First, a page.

19 July 2017

Darrell Bushnell - Expat in Granada, Nicaragua

Darrell Bushnell - Expat in Granada, Nicaragua

We’ve had the chance to talk to Darrell Bushnell, 69, an American expat who has moved to Nicaragua with his spouse. Mr Bushnell who has been living there for over 12 years, is a pensioner. Read more about his experiences in the full interview below.


Q: Where are you from originally?

A: Charlotte, NC


Q: What made you move out of the US?

A: Looking for a higher quality of life at a lower cost with a sense of adventure.


Q: Where are you living now? How did you come to choose this new country of residence?

A: Granada, Nicaragua


Q: How long have you been living in Nicaragua?

A: A little over 12 years.


Q: Are you living alone or with your family? If yes, how are they adjusting to the Expat Lifestyle?

A: Amy and I are living together here after 45 years together. No problems with adjustment or culture shock.


Q: Do you miss home and family sometimes? How do you cope with homesickness?

A: No, we prefer it here as compared to the USA.


Q: What do you think about the locals?

A: One of the major reasons to move here was the kindness of the people and their culture.


Q: Was it easy making friends and meeting people? Do you mainly socialise with other expats in Nicaragua? How did you manage to find a social circle there?

A: We are active in the community having a website for expats thinking of moving here, and we started a community newsletter. We have many local friends though we need some expats around us of similar educational and cultural level.


Q: How does the cost of living in Nicaragua compare to your home?

A: It is easy to live very well on your pension or social security.


Q: How much is a cup of coffee?

A: Usually endless coffee included with any breakfast.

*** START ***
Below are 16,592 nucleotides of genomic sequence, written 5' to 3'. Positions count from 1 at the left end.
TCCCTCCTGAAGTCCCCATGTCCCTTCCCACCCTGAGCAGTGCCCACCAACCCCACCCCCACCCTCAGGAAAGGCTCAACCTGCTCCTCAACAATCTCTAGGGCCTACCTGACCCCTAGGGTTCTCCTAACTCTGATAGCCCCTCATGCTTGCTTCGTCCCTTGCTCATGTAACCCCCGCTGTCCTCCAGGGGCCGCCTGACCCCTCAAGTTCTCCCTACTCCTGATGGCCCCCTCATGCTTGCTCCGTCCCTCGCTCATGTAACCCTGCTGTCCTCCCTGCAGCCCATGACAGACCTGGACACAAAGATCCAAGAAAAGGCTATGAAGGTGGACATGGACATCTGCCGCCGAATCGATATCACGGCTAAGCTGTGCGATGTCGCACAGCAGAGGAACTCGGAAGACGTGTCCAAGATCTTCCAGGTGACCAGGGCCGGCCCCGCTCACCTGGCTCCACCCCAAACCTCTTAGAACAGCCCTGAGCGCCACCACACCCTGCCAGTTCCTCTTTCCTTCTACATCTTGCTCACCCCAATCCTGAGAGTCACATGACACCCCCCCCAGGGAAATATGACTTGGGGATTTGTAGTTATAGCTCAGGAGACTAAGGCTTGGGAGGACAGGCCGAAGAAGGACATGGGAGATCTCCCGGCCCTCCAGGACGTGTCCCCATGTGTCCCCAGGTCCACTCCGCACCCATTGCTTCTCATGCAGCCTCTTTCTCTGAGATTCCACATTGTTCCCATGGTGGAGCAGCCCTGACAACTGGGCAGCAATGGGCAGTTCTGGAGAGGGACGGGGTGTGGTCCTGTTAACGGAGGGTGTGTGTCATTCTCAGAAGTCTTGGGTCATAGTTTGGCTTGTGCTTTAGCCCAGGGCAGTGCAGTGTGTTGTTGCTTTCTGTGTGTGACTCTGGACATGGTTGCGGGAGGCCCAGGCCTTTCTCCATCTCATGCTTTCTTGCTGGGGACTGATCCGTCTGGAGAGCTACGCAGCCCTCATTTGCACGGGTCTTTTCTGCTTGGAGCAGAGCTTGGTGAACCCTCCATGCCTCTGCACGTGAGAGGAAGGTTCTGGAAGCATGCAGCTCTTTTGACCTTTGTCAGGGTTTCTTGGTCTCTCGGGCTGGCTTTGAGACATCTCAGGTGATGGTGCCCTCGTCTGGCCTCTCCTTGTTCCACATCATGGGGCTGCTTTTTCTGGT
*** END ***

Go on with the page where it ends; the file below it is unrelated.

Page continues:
Q: How much is a meal in an inexpensive restaurant?

A: $2-3


Q: How much is a meal in an expensive restaurant?

A: $25


Q: How much is a bottle of wine? How about a pack of cigarettes?

A: Wine $6-$20 Cigarettes around $1.50


Q: Do you have any tips for future expats when it comes to opening a bank account in Nicaragua?

A: No, very simple process though must be registered with IRS if a USA citizen.


Q: How will you describe your experience with government paperwork such as applications for Visa and work permits? Why is that so?

A: Initial process can be taxing but renewals very easy.


Q: Would you say that healthcare in Nicaragua is reliable? Any preferred clinics or advice for expats?

A: Very reliable and not having to rely on FDA approval opens other possibilities. Our doctor is Cuban trained and easily the best doctor we have had in our lives. Many hospitals and local clinics available though the best and most expensive are in the capital city of Managua. If you choose to live in the rural areas or small towns, medical care is sparse.


Q: Did you secure a health insurance in the US or Nicaragua? What should be the essentials in the coverage for expats, in your opinion?

A: We did decide to secure an international health care policy a couple of years ago for catastrophic occurrences. $170 a month for the two of us with $5,000 deductible and even covers us in the USA.


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Q: What was the most memorable about the packing and moving process to Nicaragua? Which was the mover you chose and how was your experience with them?

A: The fact that you should not bring much with you since everything is pretty much available. I think we used Maersk Lines out of Miami to bring an SUV vehicle and a trailer full of goods we did not need.


Q: What is the biggest challenge that you have faced as a new expat?

A: Learning that a big paycheck was not necessary to feel secure. The expat community was a challenge since people move from the states for various reasons not compatible with our values.


Q: What do you think are the positive and negative sides of living in Nicaragua?

A: The positives overwhelm the negatives. Just adapt.


Q: What are the best things to do in the area? Any particular recommendations for future expats?

A: Nicaragua offers all levels of life style. We have our favourite places to visit, but we continue our hobbies and Amy has an art studio/gallery. You can still play golf and tennis if in a major city.


Q: Do you have plans to move to a different country or back home in the future?

A: No, unless political consequences require us to leave we plan to die here.


Q: What tips will you give to expats living in the country?

A: Adapt, learn some of the language, help others less fortunate.


Q: Do you have favourite websites or blogs about Nicaragua?

A: No